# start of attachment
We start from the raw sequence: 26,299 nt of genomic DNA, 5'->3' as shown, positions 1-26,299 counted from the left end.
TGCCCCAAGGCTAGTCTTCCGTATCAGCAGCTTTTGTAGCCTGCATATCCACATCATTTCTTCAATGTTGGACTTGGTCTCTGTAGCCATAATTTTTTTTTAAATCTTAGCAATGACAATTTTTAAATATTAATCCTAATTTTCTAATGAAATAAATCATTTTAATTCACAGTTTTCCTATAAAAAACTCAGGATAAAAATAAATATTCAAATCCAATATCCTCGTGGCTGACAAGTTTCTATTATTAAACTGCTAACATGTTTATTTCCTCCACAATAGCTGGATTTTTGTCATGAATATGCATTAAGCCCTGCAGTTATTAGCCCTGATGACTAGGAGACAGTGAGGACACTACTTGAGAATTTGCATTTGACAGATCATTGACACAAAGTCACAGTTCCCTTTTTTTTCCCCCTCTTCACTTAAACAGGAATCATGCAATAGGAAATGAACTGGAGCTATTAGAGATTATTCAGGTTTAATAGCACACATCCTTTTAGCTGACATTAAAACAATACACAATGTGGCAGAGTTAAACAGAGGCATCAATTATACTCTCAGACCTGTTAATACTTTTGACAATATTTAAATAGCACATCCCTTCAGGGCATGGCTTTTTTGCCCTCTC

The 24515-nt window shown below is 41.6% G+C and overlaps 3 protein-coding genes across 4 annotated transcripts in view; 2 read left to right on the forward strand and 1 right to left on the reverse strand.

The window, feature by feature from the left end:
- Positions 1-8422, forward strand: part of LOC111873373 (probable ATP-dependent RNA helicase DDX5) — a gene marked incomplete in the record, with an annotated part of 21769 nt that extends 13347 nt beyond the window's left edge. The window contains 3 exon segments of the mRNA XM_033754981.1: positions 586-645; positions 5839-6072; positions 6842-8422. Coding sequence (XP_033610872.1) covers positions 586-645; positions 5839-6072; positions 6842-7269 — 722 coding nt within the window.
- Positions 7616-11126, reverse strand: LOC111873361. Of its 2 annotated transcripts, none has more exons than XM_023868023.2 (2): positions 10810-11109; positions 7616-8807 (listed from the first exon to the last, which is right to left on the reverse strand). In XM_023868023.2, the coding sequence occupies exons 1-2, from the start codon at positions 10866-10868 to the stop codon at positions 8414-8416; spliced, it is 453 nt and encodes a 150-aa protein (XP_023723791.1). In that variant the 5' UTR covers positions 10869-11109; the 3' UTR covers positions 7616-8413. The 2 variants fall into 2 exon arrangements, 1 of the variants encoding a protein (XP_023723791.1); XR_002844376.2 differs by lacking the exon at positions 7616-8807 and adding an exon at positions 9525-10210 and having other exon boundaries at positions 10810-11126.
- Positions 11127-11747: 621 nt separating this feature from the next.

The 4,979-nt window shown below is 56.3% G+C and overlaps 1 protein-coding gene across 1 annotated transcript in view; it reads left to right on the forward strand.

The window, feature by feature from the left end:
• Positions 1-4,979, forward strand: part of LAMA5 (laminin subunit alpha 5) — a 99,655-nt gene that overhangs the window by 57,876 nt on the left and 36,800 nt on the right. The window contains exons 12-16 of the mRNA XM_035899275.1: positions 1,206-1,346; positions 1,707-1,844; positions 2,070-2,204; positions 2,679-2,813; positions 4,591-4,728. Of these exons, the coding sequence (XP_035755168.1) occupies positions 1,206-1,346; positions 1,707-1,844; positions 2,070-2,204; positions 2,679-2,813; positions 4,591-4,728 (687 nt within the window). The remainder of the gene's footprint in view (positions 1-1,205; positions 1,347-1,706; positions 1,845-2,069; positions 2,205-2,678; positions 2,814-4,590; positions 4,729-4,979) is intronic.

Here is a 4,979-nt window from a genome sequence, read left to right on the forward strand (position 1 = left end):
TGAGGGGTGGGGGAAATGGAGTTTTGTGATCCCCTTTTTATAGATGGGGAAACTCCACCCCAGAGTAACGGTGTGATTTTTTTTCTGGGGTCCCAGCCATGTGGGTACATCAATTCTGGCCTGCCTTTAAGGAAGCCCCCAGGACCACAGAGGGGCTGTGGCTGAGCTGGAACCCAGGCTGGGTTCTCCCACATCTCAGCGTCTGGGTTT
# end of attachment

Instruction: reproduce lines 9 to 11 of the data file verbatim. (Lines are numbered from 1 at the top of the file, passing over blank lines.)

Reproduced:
The window, feature by feature from the left end:
• Positions 1-4,979, forward strand: part of LAMA5 (laminin subunit alpha 5) — a 99,655-nt gene that overhangs the window by 57,876 nt on the left and 36,800 nt on the right. The window contains exons 12-16 of the mRNA XM_035899275.1: positions 1,206-1,346; positions 1,707-1,844; positions 2,070-2,204; positions 2,679-2,813; positions 4,591-4,728. Of these exons, the coding sequence (XP_035755168.1) occupies positions 1,206-1,346; positions 1,707-1,844; positions 2,070-2,204; positions 2,679-2,813; positions 4,591-4,728 (687 nt within the window). The remainder of the gene's footprint in view (positions 1-1,205; positions 1,347-1,706; positions 1,845-2,069; positions 2,205-2,678; positions 2,814-4,590; positions 4,729-4,979) is intronic.

Here is a 4,979-nt window from a genome sequence, read left to right on the forward strand (position 1 = left end):